By Kathleen Sawisky, Ronald McDonald House Southern Alberta volunteer
I’ve tried a long time to write this blog post. It’s been months since I was asked to, and I’ve got about fourteen thousand rough copies floating around that have the inane ramblings of a twenty-something trying to make sense of how she got to this point in her life. I want to be succinct, and I’ve always been told that I’m too wordy, so I’ll sum up the facts. I was diagnosed with severe scoliosis at eleven. We were living in Kelowna at the time. My father had just left. We chose to go to Alberta Children’s Hospital because we had family in Alberta. Ultimately, I had four spinal surgeries at ACH, and one at the Foothills. All in all, a bit of an unusual situation.
Now, to say that I spent much time at the old RMH here in Calgary would be wrong (Note: Ronald McDonald House relocated in Calgary when the new children’s hospital was built. The move took place in 2007). I went there after my first surgery and slept while my mom cleaned her room. It was the first time in two weeks I had slept in utter silence. It was blissful. No heart monitors going off, no nurse’s log-rolling you to another side so you don’t get bedsores, no Stampede Princesses coming by to lift your spirits. Silence, it turns out, is indeed golden.
But I detract. While I didn’t utilize RMH, my mother, Maureen, absolutely did. Taking care of her youngest child, who suddenly had all the independence of a wax fruit bowl, meant my mom had little time to take care of herself. RMH was a home base where she could escape the hospital and try to interject some of the real world back into her life. I can’t speak as to what she experienced at RMH; the conversations she had with her fellow parents, the nights she spent reflecting on her life and sharing her woes and fears with complete strangers. I don’t know. Like my time in the hospital, her experience with RMH is definitively private and something that I will never be able to fully grasp.
There were some things we did share though. Uncertainty about surgeries, money worries, a family member who had abandoned ship and two elder sons and brothers making tentative steps into adulthood. My mom changed in that time. She is, and always has been a remarkable woman, but something about our journey altered her perception of life. She never showed an ounce of weakness or anger towards anyone or anything. She became a guide, only a few steps ahead of me in the learning process, holding my hand to lead me through the jungle of uncertainty we found ourselves in.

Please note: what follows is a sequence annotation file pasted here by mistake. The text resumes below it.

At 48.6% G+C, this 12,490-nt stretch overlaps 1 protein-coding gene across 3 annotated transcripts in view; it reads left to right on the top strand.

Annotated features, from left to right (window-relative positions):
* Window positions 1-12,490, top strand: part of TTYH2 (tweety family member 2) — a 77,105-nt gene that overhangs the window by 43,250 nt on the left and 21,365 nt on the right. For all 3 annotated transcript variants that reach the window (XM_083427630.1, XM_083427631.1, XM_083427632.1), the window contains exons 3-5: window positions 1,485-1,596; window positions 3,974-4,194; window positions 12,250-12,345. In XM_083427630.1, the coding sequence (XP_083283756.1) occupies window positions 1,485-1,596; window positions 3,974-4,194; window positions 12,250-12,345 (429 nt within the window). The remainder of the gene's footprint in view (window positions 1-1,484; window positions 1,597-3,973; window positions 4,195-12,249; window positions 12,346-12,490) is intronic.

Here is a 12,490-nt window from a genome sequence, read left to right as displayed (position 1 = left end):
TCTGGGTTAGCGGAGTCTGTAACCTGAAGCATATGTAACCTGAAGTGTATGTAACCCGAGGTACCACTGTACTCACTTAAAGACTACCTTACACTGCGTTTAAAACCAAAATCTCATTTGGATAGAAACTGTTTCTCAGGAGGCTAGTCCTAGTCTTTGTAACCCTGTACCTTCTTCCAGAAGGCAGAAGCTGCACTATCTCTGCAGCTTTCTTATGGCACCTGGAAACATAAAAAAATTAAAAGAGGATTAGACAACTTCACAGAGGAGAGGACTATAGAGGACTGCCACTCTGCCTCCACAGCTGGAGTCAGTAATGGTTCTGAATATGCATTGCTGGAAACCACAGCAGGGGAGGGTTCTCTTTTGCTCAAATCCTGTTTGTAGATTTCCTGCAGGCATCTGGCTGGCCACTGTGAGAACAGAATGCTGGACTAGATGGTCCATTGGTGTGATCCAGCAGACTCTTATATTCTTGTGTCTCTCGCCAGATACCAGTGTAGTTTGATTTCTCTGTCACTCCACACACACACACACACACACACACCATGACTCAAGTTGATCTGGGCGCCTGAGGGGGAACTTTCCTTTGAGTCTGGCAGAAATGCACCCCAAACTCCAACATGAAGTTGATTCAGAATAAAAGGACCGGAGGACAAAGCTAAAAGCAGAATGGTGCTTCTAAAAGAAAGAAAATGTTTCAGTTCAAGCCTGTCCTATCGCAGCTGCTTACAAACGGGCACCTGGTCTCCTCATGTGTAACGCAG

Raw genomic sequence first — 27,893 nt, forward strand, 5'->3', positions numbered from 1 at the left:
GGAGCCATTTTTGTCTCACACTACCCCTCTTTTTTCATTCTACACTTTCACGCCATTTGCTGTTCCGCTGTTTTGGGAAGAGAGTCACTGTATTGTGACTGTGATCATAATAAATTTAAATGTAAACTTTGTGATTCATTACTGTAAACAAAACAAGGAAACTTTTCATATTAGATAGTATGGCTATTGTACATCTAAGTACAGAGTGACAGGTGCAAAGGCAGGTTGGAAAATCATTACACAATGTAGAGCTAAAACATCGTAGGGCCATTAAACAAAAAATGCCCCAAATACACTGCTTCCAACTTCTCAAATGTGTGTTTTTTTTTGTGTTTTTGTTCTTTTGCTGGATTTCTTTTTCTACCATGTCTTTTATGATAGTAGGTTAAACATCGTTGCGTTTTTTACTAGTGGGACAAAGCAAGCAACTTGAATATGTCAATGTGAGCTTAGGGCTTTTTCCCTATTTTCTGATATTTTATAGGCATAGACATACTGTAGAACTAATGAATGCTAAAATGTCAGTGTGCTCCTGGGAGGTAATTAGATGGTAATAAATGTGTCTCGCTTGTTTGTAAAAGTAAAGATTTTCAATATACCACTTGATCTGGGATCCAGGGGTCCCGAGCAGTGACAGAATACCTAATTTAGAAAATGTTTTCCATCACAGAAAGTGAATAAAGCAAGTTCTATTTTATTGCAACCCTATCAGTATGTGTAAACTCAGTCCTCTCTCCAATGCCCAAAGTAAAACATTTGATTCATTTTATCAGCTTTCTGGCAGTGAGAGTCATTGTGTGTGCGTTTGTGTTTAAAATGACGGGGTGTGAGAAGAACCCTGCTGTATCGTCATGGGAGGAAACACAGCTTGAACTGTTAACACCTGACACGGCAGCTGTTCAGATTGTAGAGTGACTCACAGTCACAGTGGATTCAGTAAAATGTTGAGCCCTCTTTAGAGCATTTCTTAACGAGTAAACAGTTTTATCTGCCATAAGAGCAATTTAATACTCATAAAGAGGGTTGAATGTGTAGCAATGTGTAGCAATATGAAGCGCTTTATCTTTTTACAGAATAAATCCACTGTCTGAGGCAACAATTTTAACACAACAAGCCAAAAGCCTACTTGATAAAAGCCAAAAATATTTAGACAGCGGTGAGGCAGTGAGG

She accepted my methods for dealing with the stress, always smiling and playing the foil to my wacky antics. We used to sit in waiting rooms and make up stories about the strangers around us. Some stories were somber, realistic; others were fanciful and silly. No matter what I said or how I reacted to the news of another surgery, she never faltered. I suppose in so many ways, and you’ll have to pardon the cliché, she was the lighthouse in the storm.
I’m rambling. What I mean to say is that while the direct impact of RMH on myself has been limited, I have become intimately aware of the impact it has had on my mom. I can’t imagine how life fell into perspective for her, and how she took each story and kind word as a reinforcement to her shield. My mom took a piece of RMH with her when I ‘graduated’ from ACH. That piece of it has been built into her. The strength and comfort it offers is exhibited in her actions and words, every day of her life. I am proud to say that she taught me about that strength. She offered me that wisdom, taken from the stories of new friends who all found themselves floating on the same endless sea. Without realizing it, I was suddenly, and forever, linked to the Ronald McDonald House through the comfort it offered my mom. I have a piece of the Ronald McDonald House in me as sure as I have a Harrington rod next to my spine.
I don’t know if my mom is proud of the person I’ve become. I don’t even know if she thinks that RMH has had the impact on her that I’m describing. What I do know is that every day at RMH strangers share their hopes and dreams and sorrows with each other, knowing that life is unpredictable, and built from both happiness and sadness.
So how do you end an existential blog post expelling the greatness of a mom who was deeply influenced by RMH? I have no idea. Without RMH, my mom might not have been able to stand so strong; and without my mom, I’d surely succumb to the pain and stress. We are stronger because of RMH, and I hope one day we can share the strength with others. Until then, we tell our stories when asked, and never stop reflecting on the impact it has made on our lives.